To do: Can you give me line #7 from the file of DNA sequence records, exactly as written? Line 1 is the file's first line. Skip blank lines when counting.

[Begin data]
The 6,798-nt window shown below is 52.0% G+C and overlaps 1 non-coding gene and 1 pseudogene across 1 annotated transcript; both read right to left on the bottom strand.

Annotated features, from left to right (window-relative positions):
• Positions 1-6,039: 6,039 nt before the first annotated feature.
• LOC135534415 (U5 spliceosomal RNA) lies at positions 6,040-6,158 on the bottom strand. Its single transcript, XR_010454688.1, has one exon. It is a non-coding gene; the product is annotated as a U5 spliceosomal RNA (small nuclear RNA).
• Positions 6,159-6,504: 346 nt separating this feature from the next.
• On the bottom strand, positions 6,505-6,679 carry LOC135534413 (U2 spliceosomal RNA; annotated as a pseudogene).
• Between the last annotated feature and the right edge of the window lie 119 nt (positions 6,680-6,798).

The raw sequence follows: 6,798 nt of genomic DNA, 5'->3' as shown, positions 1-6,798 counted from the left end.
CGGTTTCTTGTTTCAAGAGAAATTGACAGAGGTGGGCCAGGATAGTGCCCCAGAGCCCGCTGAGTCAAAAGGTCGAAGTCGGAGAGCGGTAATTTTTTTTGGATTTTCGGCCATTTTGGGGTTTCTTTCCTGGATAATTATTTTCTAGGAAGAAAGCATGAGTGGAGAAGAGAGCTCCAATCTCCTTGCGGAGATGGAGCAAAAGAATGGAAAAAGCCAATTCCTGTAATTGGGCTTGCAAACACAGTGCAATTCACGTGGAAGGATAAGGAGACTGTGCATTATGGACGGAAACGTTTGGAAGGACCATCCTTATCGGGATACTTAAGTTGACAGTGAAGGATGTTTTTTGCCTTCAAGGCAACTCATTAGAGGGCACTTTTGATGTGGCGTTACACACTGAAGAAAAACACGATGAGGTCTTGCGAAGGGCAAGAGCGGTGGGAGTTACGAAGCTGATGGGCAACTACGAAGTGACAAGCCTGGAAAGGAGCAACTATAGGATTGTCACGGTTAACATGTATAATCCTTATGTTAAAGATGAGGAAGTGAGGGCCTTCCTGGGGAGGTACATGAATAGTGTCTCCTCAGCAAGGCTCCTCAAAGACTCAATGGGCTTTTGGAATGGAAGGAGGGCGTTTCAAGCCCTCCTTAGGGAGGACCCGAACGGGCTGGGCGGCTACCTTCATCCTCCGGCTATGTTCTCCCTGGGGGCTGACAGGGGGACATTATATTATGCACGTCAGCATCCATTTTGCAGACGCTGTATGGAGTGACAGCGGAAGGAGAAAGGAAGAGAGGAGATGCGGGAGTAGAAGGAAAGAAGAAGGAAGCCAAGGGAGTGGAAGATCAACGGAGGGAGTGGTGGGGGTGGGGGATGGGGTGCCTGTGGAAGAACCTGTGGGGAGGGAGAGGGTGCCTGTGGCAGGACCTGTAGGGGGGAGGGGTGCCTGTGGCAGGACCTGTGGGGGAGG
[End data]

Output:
• Between the last annotated feature and the right edge of the window lie 119 nt (positions 6,680-6,798).